Interview with Eloisa Amezcua


Eloisa Amezcua sat down with our editorial intern, Grace Prial, to discuss her debut collection, From the Inside Quietly,(Sundress Publications, 2018). Amezcua touches on the gendered experience of restraint, the literary expression of silence, and the act of loving oneself in all its various forms.

Grace Prial: Silence seems to be a particularly important concept in your book, from being willfully silent, placing an emphasis on the inner self, to being silenced, whether by an exploitative partner (as in “On Not Screaming”) or by your own body (as in the poems on fainting). Yet the title, as the book itself, insists on voicing the interior, not hesitantly, but “quietly.” How did you come to this title?

Eloisa Amezcua: The title for the collection was pulled from a poem in the book, “Mission Bay.” When I was revising the manuscript, I sat down and made a list of potential titles using both poem titles and lines within the poems. It was important to me that the title of the collection speak to as many of the themes or poems, to give readers an idea of what they’re going to encounter before diving into the work. I wanted a title that considered silence as an opening, a way into language.

GP: The poetic speaker “I” is, of course, not always meant to indicate the author themselves. However, you have such clarity of voice and certainty of point of view throughout the book that I can’t help but ask, to what degree are your poems autobiographical?

EA: I’m not sure it’s my job as a poet to say how much of the work is or isn’t autobiographical. Have my mother and I driven to Mexico alone together? Yes. Do I have an older sister with whom I’d play house? Yes. What I will say, is that the emotions and feelings in the poems are real, were/are experienced by me as the author of them.

GP: There are four sections to the book. My read is that the poems mount to an interrogation of pain and an adamant assertion of self-preservation. The focus seems to be on things broken, while the presence of the mother becomes more pronounced as both a safety net and someone in pain. How would you describe the organization and development of your book?

EA: Originally, the book didn’t have section breaks but the more I revised and edited, the more I realized that the “E” poems could be anchors for the reader and I wanted to ground the reader a bit before diving into the narrative of the collection and the shifts in the narrative that happen from the first poem to the last.

GP: In “She” and “Self Portrait” (I and II) the speaker is negatively brought into being––they are built out of that which they are not. In your view, does this paradox reflect a restraint of language or of life (or neither)?

EA: Restraint is a kind of silence. Or perhaps it’s the other way around. Silence is a kind of restraint. I’m very interested in exploring the ways I as a writer and as a woman have internalized both of those things as necessary to live in this world, to survive. I think I often find myself describing myself not as what I am, but rather what I am not or what I am lacking. It’s a learned behavior of course and so in writing these poems, I tried to do bring awareness to this habit in the hopes of undoing, unlearning it.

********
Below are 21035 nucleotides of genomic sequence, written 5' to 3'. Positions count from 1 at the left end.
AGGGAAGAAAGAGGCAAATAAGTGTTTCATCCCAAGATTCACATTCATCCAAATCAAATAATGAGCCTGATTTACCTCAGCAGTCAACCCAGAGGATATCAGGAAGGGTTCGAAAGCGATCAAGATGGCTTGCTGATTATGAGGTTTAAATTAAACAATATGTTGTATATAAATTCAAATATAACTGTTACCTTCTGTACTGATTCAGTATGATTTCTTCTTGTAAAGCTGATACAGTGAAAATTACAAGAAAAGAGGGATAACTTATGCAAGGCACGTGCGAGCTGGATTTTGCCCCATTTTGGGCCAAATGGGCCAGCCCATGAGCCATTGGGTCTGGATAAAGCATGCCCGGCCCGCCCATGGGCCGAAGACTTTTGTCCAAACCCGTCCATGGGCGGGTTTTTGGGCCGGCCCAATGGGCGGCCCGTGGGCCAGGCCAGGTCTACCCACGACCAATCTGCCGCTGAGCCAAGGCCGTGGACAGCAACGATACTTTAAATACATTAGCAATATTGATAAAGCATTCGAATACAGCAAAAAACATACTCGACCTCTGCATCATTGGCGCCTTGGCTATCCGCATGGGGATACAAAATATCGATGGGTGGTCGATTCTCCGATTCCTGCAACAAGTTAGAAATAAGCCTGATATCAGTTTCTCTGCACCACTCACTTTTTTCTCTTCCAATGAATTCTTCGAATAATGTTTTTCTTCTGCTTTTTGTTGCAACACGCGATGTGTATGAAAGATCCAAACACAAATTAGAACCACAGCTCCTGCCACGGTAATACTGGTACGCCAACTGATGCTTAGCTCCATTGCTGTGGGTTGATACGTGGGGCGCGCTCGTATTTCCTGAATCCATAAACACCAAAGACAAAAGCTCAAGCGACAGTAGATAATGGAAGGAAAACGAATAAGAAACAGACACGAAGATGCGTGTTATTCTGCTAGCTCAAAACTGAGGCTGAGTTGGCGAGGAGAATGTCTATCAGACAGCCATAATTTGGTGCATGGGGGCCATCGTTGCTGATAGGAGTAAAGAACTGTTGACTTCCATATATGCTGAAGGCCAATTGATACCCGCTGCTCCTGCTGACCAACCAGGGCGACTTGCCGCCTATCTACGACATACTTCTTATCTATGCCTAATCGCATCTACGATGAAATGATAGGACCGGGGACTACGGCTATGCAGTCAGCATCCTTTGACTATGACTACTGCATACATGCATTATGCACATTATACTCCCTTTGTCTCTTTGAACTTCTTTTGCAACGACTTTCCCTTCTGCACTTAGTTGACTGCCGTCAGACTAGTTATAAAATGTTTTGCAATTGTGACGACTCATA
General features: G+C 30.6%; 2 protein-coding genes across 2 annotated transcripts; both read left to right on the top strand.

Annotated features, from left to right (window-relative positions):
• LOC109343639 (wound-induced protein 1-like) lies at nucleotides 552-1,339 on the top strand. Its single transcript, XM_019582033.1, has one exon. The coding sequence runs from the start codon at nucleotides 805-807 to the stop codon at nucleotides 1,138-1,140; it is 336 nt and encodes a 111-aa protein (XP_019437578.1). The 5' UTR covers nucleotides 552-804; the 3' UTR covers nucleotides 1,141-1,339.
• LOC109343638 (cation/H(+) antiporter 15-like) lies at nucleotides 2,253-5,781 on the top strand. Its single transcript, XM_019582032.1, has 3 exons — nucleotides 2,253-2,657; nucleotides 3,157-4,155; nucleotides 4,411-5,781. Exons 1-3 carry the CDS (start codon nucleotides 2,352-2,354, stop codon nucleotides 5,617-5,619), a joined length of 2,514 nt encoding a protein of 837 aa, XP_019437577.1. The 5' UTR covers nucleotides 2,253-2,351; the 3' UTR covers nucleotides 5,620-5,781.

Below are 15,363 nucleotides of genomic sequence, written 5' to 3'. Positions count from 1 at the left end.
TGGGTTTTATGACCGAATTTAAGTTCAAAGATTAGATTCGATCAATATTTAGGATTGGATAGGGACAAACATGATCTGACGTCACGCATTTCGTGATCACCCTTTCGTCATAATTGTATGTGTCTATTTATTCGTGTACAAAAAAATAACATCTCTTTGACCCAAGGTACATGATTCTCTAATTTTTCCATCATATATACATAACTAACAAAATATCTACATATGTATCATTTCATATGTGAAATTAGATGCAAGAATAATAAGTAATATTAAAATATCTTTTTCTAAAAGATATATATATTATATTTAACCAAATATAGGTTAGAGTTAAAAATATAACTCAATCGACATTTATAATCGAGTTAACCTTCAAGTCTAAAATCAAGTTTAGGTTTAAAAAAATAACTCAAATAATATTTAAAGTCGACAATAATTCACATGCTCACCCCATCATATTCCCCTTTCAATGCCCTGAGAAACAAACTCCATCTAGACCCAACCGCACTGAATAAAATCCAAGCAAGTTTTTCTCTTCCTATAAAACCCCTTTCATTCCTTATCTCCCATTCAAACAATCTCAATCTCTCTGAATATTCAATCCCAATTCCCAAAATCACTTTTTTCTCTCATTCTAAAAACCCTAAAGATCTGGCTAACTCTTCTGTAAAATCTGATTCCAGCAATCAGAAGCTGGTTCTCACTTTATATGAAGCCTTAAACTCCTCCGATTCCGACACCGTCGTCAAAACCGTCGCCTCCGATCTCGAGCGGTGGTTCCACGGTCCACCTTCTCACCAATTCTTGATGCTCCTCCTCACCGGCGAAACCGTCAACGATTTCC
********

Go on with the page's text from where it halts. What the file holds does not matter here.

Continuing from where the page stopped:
GP: Bodies are central to this book. It seems that whether ill or malfunctioning, familiar or strange, sexual, vulnerable, phenotypically or racially identified, or experiencing pain or pleasure, the experience of the body is linked throughout your poems to the experience of family and heritage (for example, the juxtaposition of “On Not Screaming,” “My Mother’s Been Trying to Kill Me Since the Day I Was Born,” and “Boy,”). Could you elaborate on this connection?

EA: I experience the world through my body and the kinds of experiences I had, and continue to have, are informed by the body I live in (as a woman, as a woman of color, etc.) so it is hard for me to imagine poems about certain experiences or emotions, particularly those connected to family or heritage, without a body attached to them—if that makes sense.

GP: Part of the process of this book, I believe, is falling in love with yourself. Would you agree?

EA: Oh, definitely! This book is sprawling in terms of both themes and time, and so it is made up of poems from very distinct and varied iterations of myself as the writer of them. The earliest poem in the book was written in 2011/2012 and the last two I snuck in were from the spring of 2017. A lot changed in my life over those 6-ish years. I changed. And I think when the manuscript was completed, I was able to love all of those iterations of myself for getting me to the finish line.

GP: What poets, authors or artists inspire you most?

EA: There are truly too many people that inspire me to name (and I find myself most inspired by my peers and friends on a daily basis). But if I were to name a “Trinity” of poetry books that have shaped me as a writer, it’d be Ararat by Louise Glück, Cortege by Carl Phillips, and Poems New and Collected by Wislawa Szymborska translated by Stanislaw Baraczak and Clare Cavanagh.

Eloisa Amezcua is from Arizona. Her debut collection, From the Inside Quietly, is the inaugural winner of the Shelterbelt Poetry Prize selected by Ada Limón. A MacDowell fellow, she is the author of three chapbooks and founder/editor-in-chief of The Shallow Ends: A Journal of Poetry. Her poems and translations are published or forthcoming in Poetry Magazine, Kenyon Review, Gulf Coast, and others. Eloisa lives in Columbus, OH, and is the founder of Costura Creative.

Amezcua’s collection, From the Inside Quietly, can be ordered directly from Sundress Publications.

Grace Prial is a graduate of Rutgers University-Newark with a BA in English. She lives in New Jersey and is passionate about her studies on the reflection of political movements in literature.

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